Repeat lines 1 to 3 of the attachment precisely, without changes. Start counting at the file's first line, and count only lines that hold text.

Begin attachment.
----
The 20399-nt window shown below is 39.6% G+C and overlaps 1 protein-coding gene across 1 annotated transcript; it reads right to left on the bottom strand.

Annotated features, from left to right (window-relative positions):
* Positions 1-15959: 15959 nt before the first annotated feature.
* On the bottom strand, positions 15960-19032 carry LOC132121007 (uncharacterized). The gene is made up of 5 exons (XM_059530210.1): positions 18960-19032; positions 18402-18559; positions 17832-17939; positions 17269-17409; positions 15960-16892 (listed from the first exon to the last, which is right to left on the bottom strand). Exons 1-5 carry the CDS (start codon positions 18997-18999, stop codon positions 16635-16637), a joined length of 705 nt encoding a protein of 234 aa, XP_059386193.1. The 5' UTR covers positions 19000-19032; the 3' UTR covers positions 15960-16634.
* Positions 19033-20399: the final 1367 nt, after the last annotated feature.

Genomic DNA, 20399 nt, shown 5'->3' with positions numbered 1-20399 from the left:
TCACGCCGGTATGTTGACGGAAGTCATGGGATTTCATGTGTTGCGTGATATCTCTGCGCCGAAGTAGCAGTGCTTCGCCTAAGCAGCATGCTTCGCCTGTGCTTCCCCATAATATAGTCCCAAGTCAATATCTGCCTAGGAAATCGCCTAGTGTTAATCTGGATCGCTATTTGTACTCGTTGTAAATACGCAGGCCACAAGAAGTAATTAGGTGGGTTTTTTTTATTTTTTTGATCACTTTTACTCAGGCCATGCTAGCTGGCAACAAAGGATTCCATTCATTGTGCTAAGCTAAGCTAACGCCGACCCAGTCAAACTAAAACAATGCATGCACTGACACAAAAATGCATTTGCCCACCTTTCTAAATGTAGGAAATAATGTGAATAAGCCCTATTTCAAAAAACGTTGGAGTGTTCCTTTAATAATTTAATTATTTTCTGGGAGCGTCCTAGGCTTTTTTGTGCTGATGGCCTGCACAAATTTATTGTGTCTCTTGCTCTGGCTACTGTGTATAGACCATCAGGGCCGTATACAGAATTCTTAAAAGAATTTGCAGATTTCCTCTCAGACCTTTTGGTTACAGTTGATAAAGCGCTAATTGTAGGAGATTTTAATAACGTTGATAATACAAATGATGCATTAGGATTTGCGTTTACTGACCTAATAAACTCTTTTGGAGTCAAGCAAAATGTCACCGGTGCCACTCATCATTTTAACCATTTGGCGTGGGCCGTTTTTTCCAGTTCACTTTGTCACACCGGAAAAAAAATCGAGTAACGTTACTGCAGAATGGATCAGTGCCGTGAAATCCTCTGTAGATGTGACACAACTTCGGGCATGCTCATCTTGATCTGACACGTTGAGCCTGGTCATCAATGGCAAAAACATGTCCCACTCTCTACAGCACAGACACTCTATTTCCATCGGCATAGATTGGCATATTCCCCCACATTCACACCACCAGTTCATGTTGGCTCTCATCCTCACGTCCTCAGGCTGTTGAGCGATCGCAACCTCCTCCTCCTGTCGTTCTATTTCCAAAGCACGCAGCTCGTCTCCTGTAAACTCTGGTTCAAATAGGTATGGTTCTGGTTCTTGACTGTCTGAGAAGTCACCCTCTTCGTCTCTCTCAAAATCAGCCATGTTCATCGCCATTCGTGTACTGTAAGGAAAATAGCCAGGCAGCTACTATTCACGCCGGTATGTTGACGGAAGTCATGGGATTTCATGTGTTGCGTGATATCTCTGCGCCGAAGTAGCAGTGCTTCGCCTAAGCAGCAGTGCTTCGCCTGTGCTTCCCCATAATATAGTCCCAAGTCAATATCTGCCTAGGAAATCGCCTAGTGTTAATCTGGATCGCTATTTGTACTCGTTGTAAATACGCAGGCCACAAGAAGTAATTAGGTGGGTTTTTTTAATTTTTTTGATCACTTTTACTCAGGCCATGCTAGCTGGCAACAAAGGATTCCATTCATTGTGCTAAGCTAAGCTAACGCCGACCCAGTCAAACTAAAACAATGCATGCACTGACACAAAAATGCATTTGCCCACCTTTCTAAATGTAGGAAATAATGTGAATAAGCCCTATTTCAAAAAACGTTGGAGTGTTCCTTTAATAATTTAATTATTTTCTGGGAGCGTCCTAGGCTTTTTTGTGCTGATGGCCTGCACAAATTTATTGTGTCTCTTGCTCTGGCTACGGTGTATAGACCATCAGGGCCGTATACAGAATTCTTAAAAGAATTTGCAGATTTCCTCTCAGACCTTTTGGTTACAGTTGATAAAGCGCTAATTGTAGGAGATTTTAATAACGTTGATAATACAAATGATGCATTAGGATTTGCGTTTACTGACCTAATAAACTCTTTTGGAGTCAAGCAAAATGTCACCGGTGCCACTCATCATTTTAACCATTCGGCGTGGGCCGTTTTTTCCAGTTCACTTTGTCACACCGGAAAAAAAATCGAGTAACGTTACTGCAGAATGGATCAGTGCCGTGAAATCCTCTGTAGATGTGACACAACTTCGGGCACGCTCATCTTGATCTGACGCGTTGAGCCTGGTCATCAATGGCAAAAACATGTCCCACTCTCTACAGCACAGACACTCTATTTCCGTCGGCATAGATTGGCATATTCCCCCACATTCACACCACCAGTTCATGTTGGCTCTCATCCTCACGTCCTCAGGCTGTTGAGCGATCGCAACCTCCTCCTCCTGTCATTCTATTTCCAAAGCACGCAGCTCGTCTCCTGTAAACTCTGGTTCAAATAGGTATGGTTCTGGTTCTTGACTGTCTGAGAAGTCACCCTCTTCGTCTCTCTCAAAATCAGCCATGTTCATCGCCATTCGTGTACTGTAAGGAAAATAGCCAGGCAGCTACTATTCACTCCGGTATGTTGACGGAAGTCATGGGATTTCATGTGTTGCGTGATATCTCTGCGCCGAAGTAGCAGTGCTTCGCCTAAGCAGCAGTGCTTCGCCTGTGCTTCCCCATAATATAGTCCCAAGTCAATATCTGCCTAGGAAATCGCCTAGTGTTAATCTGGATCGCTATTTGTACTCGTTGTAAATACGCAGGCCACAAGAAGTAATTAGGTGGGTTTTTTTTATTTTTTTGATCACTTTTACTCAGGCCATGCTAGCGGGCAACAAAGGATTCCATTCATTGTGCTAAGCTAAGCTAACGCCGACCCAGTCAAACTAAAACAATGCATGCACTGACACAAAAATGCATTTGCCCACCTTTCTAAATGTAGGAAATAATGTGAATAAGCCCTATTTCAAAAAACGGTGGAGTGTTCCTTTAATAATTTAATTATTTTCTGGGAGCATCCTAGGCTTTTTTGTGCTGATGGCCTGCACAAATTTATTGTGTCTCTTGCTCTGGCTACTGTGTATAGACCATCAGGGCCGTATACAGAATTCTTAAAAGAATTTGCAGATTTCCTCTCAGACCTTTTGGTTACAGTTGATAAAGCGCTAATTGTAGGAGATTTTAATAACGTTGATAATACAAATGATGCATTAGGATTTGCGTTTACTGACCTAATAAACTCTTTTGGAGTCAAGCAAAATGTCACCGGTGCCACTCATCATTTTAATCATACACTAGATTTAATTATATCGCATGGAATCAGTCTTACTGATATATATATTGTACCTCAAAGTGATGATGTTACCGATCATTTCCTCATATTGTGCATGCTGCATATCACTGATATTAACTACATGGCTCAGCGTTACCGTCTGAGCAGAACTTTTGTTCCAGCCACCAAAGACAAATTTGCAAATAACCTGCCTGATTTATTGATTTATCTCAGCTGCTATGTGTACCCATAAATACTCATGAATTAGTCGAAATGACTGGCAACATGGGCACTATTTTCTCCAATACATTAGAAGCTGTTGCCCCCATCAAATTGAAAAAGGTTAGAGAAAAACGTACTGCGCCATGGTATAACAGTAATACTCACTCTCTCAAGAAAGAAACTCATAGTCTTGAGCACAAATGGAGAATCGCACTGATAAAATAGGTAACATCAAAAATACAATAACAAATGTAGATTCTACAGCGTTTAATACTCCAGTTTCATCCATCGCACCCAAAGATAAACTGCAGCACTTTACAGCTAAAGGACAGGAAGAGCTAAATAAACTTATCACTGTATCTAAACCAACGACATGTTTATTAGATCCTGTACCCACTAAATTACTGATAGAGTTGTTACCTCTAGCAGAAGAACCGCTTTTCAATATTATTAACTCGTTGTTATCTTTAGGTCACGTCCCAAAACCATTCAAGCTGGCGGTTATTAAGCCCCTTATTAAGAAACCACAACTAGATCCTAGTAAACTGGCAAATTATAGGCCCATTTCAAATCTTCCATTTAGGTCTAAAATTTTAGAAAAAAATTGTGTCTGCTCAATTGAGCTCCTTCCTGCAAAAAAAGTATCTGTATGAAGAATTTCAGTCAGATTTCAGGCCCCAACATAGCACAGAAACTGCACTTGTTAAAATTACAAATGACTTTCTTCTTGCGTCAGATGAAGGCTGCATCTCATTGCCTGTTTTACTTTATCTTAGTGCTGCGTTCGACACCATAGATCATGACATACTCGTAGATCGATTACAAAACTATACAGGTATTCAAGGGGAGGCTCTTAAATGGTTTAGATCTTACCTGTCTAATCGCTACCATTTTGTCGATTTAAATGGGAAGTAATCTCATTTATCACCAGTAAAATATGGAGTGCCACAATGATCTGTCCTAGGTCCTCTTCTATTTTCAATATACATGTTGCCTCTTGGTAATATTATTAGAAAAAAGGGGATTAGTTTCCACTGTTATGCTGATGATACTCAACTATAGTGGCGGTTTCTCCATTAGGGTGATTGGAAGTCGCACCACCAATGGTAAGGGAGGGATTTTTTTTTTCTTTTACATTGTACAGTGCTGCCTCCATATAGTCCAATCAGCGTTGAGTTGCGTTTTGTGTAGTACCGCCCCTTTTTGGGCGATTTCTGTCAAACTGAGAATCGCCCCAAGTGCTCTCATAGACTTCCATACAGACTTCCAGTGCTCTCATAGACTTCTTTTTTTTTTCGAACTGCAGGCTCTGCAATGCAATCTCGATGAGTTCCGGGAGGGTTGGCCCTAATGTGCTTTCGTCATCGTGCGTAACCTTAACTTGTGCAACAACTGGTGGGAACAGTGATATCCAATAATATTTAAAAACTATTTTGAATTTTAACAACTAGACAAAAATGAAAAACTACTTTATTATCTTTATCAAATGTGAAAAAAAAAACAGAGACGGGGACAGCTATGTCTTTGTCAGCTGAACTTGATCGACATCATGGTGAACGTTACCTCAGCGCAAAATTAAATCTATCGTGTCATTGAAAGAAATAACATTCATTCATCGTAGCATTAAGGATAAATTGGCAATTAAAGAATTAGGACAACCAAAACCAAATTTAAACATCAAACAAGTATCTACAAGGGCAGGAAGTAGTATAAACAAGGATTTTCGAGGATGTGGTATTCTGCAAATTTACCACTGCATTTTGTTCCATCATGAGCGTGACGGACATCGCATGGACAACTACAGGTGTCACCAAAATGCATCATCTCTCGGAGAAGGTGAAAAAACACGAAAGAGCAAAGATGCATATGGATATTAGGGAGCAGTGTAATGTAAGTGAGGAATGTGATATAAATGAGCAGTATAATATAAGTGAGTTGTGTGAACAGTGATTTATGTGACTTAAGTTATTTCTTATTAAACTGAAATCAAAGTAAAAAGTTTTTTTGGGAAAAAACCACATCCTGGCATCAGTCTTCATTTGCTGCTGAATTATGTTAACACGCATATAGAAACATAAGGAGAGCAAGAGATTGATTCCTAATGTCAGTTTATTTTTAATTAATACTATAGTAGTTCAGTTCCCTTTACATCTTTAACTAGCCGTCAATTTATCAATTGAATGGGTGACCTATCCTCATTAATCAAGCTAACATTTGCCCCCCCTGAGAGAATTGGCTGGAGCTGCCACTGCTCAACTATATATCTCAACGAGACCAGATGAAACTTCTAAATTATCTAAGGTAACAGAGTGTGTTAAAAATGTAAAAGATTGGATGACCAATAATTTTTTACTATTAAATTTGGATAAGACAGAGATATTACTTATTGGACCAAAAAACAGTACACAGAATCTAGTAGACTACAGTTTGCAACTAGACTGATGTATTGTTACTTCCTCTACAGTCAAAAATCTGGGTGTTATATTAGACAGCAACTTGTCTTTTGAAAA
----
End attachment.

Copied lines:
The 20399-nt window shown below is 39.6% G+C and overlaps 1 protein-coding gene across 1 annotated transcript; it reads right to left on the bottom strand.

Annotated features, from left to right (window-relative positions):
* Positions 1-15959: 15959 nt before the first annotated feature.